Creature Native by The Ophelias is a very clever and intriguing album full of great songwriting, instrumental and vocal abilities. There are a myriad of influences and genres stirred together including dream pop, art rock, punk and more.
“Godless (Eva’s Hair)” is the best song on the album. Balancing counter-rhythms across guitars, voice and violin against a steady driving drum pattern, the song makes great use of contrast between long legato notes in the melody and the eighth note drive of the accompaniment. There is some inventive guitar playing and an excellent melody.
“Low” has a haunting melody and comes across as Aimee Mann meets Dolores O’Riordan. With a very catchy chorus and violins that achingly reach, the emotion is palpable and moving. “Ten Thousand” is a heavier song that features some excellent bass work. The soft-LOUD-soft dynamic of the song is effective in developing the song. The song transitions into a chorale at the end, wordless voices ascending and descending and make for a nice conclusion.
“Teeth” is based around a violin ostinato that contrasts itself against a multitude of different harmonies and instrumental patterns behind it. After Motown-ish quarter-notes on the snare break, the song really opens up into a very beautiful spacious texture before rocking out with emotive drum flourishes. Another wonderful contrast is the range shown between the violin and the singer whose voice goes quite low for certain parts of the song. The spectrum and contrast is exciting to listen to pulling at the seams of what’s going on sonically before assembling itself back together.
“Naomi” has a Camera Obscura vibe to it, if Camera Obscura was more of a punk band. The song transitions between a gallop and driving rock with some fierce drumming and bold bass lines against clean violin and vocals. Again, the chorus is very catchy and it could be a great power pop single. “All Hands on The Saw” is built around a fantastic bass/piano riff against samples of talking and laughing that slip in and out like moving through a crowded room or street. The song is curious and intriguing, the cacophony of the chatter emerging into a spoken word verse. The shaker and brushwork on the snare propels the song in interesting ways as well, changing textures and continuing interest.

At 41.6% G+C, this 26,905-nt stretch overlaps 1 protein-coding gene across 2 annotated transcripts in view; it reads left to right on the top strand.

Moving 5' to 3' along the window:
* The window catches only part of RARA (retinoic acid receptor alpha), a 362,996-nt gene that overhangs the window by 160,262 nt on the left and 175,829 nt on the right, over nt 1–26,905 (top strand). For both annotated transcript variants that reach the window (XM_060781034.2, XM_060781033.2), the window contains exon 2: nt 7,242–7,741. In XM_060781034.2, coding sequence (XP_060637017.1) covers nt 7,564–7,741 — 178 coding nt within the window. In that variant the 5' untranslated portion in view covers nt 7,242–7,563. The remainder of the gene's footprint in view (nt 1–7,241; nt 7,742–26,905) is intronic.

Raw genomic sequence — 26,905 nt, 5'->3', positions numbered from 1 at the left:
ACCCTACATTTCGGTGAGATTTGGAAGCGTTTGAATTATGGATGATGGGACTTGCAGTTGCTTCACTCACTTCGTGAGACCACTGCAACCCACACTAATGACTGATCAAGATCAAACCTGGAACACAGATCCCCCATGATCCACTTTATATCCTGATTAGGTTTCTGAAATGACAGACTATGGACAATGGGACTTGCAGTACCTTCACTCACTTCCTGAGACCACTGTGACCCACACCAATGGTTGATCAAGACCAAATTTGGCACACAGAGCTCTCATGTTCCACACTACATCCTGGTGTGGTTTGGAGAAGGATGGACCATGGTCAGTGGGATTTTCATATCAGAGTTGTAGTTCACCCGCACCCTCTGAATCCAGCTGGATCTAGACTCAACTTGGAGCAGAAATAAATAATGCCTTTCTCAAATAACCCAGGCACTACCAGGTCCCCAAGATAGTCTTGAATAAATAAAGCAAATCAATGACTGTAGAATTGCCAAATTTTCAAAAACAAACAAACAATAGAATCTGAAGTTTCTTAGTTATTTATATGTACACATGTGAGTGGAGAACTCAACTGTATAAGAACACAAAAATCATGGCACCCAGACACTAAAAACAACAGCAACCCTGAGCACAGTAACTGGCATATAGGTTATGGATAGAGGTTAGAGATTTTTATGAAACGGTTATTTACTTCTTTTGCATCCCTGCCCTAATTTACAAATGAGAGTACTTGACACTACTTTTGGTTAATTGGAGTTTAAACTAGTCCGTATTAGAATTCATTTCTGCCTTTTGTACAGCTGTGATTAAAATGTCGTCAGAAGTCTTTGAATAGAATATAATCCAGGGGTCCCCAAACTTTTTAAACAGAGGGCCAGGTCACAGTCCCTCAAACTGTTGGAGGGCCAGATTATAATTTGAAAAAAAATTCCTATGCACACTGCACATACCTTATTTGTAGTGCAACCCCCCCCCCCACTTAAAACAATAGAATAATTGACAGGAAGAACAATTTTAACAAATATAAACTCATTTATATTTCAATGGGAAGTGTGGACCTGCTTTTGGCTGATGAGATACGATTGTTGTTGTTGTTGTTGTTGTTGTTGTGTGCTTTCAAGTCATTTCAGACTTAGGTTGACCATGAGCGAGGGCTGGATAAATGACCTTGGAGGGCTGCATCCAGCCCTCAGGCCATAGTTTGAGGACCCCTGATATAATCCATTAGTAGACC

Two songs are not quite as effective. “Gabriel” opens the album with fast guitar arpeggios, strong drum hits, lush string countermelodies and a vocal that has some Nico-esque inflections but some rushed scansion. The instrumental breaks are very clever and show off some great rhythms, but some of the lyrics could use a little simplification. The race to cram every syllable in tends to be at expense of the melody and distracting. There is also a cover of Jackson Brown’s “These Days” which tips the hat to Nico again. The cover is well executed with some great off-beat double-stops on the violin near the end and a descending bass line a la “The Weight,” but the quick tempo and blasé delivery loses some of the emotional context of the song.
“Adam’s Apple” closes the album with interweaving electric guitar lines and a drum pattern that moves back and forth from double time as if the heartbeat of the narrator is accelerating and hopeful. After a lush and dreamy beginning, the song explodes into a crescendo as the band rocks out making for a fantastic conclusion to a very clever album. Overall, it’s an intriguing listen, and the band truly shines when they trust their own instincts and commit to the songs.
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